Article image
Article image
Article image
This article displays in one automatically-generated column. View the full page to see article in its original form.

THE KING'S VISIT.

A WEEK AT THE FRONT. AX AERIAL BODYGUARD. LONDON, December 8. An "Eye-witness" with tho British troops at headquarters furnishes tho following story of the Kind's visit: On .Monday Hi 3 Majesty inspected the base hospital.*, inehniiiiir" the Indian.-*'. Me reached Sir John l'renelfs headquarters in the afternoon, and spent Tuesday, Wednesday, and Thursday touring round inspecting the different army corps. Complete units, except the men actually in the trenches, generally paraded on the ■roadside. After the King drove, through, taking the salute of each unit, three cheers were given, the spontaneity showing the j>enuine enthusiasm that had Ken aroused by tho Sovereign's presence among the war-worn troops. At several places the troops formed a hoilow square, and the King presented decorations, including Victoria Crosses. On Tuesday morning His Majesty visited the Indians, and received the Indian Princes. In the afternoon he met MM. Poincare and Viviani. and conferred the Grand Cross upon both and General Joffre; Grand Crosses ot St. Michael and St. George upon Generals Mandhtty, Durbal, Connea, and Demity and Maitres Dubois and Grossetti. On Wednesday tho King motored 70 miles, inspecting the Third" Army Corps. He visited the convalescent homes and inspected the men in trench kit. consisting goatskin coats, woolly Balaclava caps, and sandbags lillod with, straw for tho legs.

On Thursday His Majesty visited the First and Second Army Corps, and watched the German bombardment of Ypres and lighting on the Yser Canal. On Friday the King inspected the headquarters, including the Intelligence Department, where 3,000 messages aro handled daily. In the afternoon he went to the Belgian frontier, where King Albert received him. On Satin day he inspected the Flying Corps. Throughout His Majesty's visit tho aviators maintained a continuous aerial patrol above the Royal party, ensuring their safety. Finally His Majesty issued an order expressing his admiration for tho splendid manner in which they had fought a powerful and relentless enemy. He was particularly impressed by the soldierly, healthy, and cheerful appearance of the troops, and concluded: " 1 assure you of my proud confidence and the gratitude of myself and your fellow-countrymen." KITCHENER'S ARMY. TRADE UNIONIST RECRUITS. LONDON, December 8. j Two hundred and twenty-five thousand j trade unionists have enlisted, of whom j 103,000 are miners and 45,000 railwaymen.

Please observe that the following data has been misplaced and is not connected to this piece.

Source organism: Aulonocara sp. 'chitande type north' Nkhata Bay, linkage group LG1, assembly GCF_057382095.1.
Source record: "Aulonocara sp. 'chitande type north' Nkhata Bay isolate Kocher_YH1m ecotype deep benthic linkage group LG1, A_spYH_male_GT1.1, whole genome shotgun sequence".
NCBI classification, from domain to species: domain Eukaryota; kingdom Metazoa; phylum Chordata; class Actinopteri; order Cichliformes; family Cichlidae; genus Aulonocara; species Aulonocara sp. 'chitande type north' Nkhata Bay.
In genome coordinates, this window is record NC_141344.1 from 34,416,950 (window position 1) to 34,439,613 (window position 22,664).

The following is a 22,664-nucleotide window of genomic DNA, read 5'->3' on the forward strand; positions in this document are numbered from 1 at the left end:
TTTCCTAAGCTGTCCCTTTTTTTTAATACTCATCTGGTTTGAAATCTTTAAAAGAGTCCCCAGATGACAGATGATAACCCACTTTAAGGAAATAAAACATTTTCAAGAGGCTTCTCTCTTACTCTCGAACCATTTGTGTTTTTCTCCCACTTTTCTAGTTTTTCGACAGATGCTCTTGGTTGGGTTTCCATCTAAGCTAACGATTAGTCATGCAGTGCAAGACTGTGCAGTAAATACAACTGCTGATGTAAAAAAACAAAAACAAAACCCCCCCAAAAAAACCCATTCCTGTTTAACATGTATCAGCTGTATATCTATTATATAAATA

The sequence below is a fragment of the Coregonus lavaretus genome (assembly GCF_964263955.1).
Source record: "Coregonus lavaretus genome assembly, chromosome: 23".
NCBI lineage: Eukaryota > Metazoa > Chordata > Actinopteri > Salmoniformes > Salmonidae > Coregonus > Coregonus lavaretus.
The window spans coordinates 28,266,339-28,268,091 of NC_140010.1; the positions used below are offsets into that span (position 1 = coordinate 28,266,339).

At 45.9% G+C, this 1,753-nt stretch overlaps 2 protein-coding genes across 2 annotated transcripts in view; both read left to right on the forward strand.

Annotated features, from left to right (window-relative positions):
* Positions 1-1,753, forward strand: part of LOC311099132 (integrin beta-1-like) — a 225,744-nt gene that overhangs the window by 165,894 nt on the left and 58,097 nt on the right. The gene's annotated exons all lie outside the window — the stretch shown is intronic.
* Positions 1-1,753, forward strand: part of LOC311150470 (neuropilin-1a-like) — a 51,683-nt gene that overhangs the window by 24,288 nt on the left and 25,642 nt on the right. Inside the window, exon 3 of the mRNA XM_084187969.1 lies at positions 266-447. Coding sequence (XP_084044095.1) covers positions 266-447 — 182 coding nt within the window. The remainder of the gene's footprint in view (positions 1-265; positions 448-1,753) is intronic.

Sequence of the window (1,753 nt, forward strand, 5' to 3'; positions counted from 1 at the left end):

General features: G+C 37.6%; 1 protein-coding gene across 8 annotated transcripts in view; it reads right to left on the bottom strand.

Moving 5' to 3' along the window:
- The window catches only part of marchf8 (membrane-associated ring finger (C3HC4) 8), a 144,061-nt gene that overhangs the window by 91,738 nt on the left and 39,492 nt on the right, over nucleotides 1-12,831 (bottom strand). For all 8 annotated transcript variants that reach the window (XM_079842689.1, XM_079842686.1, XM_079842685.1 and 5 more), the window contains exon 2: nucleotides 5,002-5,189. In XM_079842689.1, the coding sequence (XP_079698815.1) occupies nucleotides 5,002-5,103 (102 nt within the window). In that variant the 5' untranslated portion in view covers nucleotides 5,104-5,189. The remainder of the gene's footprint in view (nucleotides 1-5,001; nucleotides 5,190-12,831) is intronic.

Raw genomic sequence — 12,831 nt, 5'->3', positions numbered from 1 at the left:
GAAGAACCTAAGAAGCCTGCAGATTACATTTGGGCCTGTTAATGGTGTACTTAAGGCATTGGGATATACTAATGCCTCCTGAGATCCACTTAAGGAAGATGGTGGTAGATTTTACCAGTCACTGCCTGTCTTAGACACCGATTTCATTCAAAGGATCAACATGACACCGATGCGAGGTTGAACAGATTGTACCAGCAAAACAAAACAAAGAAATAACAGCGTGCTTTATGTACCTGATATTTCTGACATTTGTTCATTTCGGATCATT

This article text was automatically generated and may include errors. View the full page to see article in its original form.
Permanent link to this item

https://paperspast.natlib.govt.nz/newspapers/ESD19141209.2.10.2

Bibliographic details

THE KING'S VISIT., Issue 15671, 9 December 1914

Word Count
381

THE KING'S VISIT. Issue 15671, 9 December 1914

  1. New formats

    Papers Past now contains more than just newspapers. Use these links to navigate to other kinds of materials.

  2. Hierarchy

    These links will always show you how deep you are in the collection. Click them to get a broader view of the items you're currently viewing.

  3. Search

    Enter names, places, or other keywords that you're curious about here. We'll look for them in the fulltext of millions of articles.

  4. Search

    Browsed to an interesting page? Click here to search within the item you're currently viewing, or start a new search.

  5. Search facets

    Use these buttons to limit your searches to particular dates, titles, and more.

  6. View selection

    Switch between images of the original document and text transcriptions and outlines you can cut and paste.

  7. Tools

    Print, save, zoom in and more.

  8. Explore

    If you'd rather just browse through documents, click here to find titles and issues from particular dates and geographic regions.

  9. Need more help?

    The "Help" link will show you different tips for each page on the site, so click here often as you explore the site.

Working